I crave spare time like a chocoholic craves a Cadbury's Dairy Milk, and yet when I get it, I waste it.
I have so many projects I want to work on, words I want to write, emails I want to send, books I want to read, but I'm so distracted by what's going on online that I can't seem to get started.
The internet has had a huge impact on my attention span. It's now so short that I even check how long the YouTube clip I'm about to watch of a dog pushing another dog around in a buggy is going to last in case it eats in to too much of my day. As if watching that could ever be anything but a good use of my time.
The millions of opportunities the internet offers - Tweets to read! Photos to like! 27 reasons why briefs are better than thongs for me to wholeheartedly agree with! - that I find it almost impossible to remain focused on just one thing in case I'm missing out on something better.
And the clever thing is that it makes me feel extremely busy. My brow is furrowed, my fingers tap away furiously at the keyboard, and for a while I really believe that I am up to my eyes in activity, but I'm not really achieving anything at all. And it means that when I do actually get something done, however tiny - like accepting an event invitation on Facebook or sending a text message to my mum - I feel both exhausted and disproportionately proud of myself for doing it. Hooray for me.
I've never been addicted to anything before. I don't smoke, I don't drink much alcohol, and I've never tried any kind of illegal substance (though I did once take a second dose of Ibuprofen before the recommended four hour gap had passed. Please don't report me.) And now that I have gone and got myself an addiction, it's the least sociable one of all. Nobody wants to come round and watch me scroll through Twitter, do they? Guys?
I'm not even sure what it is that I'm addicted to. Perhaps it's the constant access to content that might make me laugh or cry, or maybe it's the daily contest to see if anything I say on Twitter or Facebook will get a reaction, or perhaps it's just the feeling it gives me of always having something to do. Either way, it can't be healthy.
Of course there are good things to come of it: knowing what's going on in the world, regular exposure to good, interesting writing, a way to connect with people all over the globe that was never possible before, but too much of anything can be bad for you.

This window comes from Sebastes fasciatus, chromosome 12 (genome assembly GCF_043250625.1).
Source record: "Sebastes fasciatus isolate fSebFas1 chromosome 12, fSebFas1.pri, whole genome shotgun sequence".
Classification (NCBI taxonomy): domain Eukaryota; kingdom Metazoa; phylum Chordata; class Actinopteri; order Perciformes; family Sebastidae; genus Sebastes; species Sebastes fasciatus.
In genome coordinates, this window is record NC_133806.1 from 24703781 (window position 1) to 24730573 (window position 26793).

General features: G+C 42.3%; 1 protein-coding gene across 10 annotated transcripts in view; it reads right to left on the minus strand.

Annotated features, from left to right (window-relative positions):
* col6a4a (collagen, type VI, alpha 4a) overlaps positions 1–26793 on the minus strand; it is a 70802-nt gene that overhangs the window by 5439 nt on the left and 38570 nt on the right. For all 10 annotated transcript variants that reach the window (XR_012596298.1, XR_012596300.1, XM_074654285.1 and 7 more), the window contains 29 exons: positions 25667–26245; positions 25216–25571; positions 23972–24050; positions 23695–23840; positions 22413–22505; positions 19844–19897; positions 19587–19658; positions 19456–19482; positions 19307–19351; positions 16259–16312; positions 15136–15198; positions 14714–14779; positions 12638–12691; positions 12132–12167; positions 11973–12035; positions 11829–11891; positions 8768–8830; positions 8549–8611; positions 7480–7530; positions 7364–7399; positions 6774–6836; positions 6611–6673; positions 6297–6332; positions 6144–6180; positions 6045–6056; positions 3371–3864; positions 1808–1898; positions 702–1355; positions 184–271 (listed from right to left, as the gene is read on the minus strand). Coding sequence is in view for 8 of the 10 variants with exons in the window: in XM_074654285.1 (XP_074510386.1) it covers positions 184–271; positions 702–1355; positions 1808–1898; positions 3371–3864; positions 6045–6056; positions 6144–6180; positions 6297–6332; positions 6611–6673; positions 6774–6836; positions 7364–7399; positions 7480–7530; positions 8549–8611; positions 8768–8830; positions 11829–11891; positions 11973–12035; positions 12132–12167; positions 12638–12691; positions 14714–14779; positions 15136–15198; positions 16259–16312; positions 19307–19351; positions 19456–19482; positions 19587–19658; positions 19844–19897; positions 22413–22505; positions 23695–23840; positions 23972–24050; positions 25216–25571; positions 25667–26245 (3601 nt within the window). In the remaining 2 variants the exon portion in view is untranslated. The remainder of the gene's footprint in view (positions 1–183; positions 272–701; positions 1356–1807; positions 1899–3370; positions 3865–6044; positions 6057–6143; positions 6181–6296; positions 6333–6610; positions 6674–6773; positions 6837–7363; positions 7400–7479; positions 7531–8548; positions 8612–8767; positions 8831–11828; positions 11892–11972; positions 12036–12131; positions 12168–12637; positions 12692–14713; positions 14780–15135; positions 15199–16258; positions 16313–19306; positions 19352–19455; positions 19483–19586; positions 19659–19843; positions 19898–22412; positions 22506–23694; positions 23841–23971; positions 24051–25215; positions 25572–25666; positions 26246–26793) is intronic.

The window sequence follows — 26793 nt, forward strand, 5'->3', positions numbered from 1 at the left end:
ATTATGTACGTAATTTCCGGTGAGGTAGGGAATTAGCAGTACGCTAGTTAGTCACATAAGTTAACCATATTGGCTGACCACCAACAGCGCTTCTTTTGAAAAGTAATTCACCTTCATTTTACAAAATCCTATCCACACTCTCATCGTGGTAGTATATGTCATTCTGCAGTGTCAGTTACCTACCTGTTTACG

I've started to envy those brave, brave people who have never joined Facebook, who don't know how Twitter works, and who tell me they've spent the evening reading a book and mean it. I want to be like them, to sit down and watch a television programme without fooling myself that the world gives a damn what I think about it, and to remember what life was like before you could sift through photographs of your ex-boyfriends without having to hire a private detective first.
And so I've decided to cut down. I'm writing this now with the internet switched off, the 3G on my phone disabled and a damp flannel by my side in case I start to sweat. And I tell you what, it feels good. I feel liberated, calm, and able to get things done. Look at this, I wrote this didn't I?
But I'm not suggesting that I quit altogether - let's not be too hasty. As an online writer, leaving the internet would be a rather daft move, but a significant reduction in my usage is definitely in order.
I'll develop an incentive scheme: Read a whole chapter of my book without looking at my phone and win 2 minutes on Buzzfeed; write a 350 word blog post and win five minutes on YouTube. I'll feel better if I only go online when I have actually achieved something first, rather than just because I'm wondering if anybody has noticed the 140 characters I wrote about how funny TripAdvisor reviews can be.
Take this blog: I've written the whole thing internet free and reached over 700 words, so now I can spend a full ten minutes online, secure in the knowledge that whatever happens, today has been worthwhile.
Excellent. I think I'll watch that dog clip a couple more times.Suggest a correction